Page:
CaseJ. MARK CARTER, ZONING ADMINISTRATOR FOR THE COUNTY OF YORK, ET AL. v. GREGORY M. GARRETT, SR.
(Record Number 130144)
FromThe Circuit Court of York County; A. Swersky, Judge.
CounselJames Earl Barnett, Jr. (County Attorney) for appellant.
Robert P. Stenzhorn, Michael B. Ware (Schempf & Ware, PLLC) for appellee.
Assignments of Error
- The Circuit Court erroneously determined that Mr. Garrett’s oyster aquaculture is not “aquaculture” as defined in the York County zoning ordinance, finding despite substantial evidence to the contrary that Mr. Garrett does not raise his oysters in a “controlled environment” in a manner which enhances growth, as those terms are used in the zoning ordinance definition of “aquaculture.”
- The Circuit Court improperly ignored the presumption of correctness that should have been accorded to the BZA’s factual finding that Mr. Garrett raises his oysters in a “controlled environment," under Code of Virginia § 15.2-2314.
- The Circuit Court’s finding that Mr. Garrett’s oyster aquaculture is not “aquaculture” as defined in the County’s zoning ordinance is contrary to the Court’s apparent acknowledgement in a companion case also appealed to this Court (Circuit Court Case No. 12-4545, J. Mark Carter, Zoning Administrator, et al v. Anthony T. Bavuso, et al.), that oyster aquaculture raised in a manner nearly identical to Mr. Garrett’s method is, indeed, “aquaculture” under the zoning ordinance.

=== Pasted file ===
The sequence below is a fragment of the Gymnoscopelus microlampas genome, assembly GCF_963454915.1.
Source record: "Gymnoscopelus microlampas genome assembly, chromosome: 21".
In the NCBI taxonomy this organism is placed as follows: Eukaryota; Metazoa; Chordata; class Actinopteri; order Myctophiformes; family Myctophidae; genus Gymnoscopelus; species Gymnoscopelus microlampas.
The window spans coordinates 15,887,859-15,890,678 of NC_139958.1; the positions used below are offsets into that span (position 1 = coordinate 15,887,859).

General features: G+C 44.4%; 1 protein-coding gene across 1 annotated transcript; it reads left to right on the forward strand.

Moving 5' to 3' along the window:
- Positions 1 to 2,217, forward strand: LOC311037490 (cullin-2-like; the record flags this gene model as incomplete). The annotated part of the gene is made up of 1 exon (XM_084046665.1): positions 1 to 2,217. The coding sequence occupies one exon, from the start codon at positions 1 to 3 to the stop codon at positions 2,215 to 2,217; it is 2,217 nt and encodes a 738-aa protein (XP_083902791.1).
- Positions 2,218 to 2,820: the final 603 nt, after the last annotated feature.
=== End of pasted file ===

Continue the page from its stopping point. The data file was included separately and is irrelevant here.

- The Circuit Court erroneously ignored the County zoning ordinance definition of “animal” as “[a]ny nonhuman vertebrate species except fish” (York County Code § 24.1-104, definition of “animal”), instead incorrectly stating that the definition includes “all livestock and poultry,” including non-vertebrate species such as oysters. The Court therefore incorrectly concluded that the land-based aspects of oyster aquaculture simultaneously constituted both “agriculture” and “crop/livestock” farming within the meanings of the zoning ordinance, despite the plain intent of the zoning ordinance to treat the two uses as distinct.
- The Circuit Court erroneously ignored the specific requirement for a SUP for the docking of workboats and the offloading of seafood set out in County Code § 24.1-283(d).
- The Circuit Court’s ruling erroneously ignores the clear distinction in the County’s zoning ordinance between “crop/livestock farming” and “aquaculture,” and that the ordinance does not allow aquaculture as a permitted use in the RR (Rural Residential) zone unless as a “home occupation” with a SUP.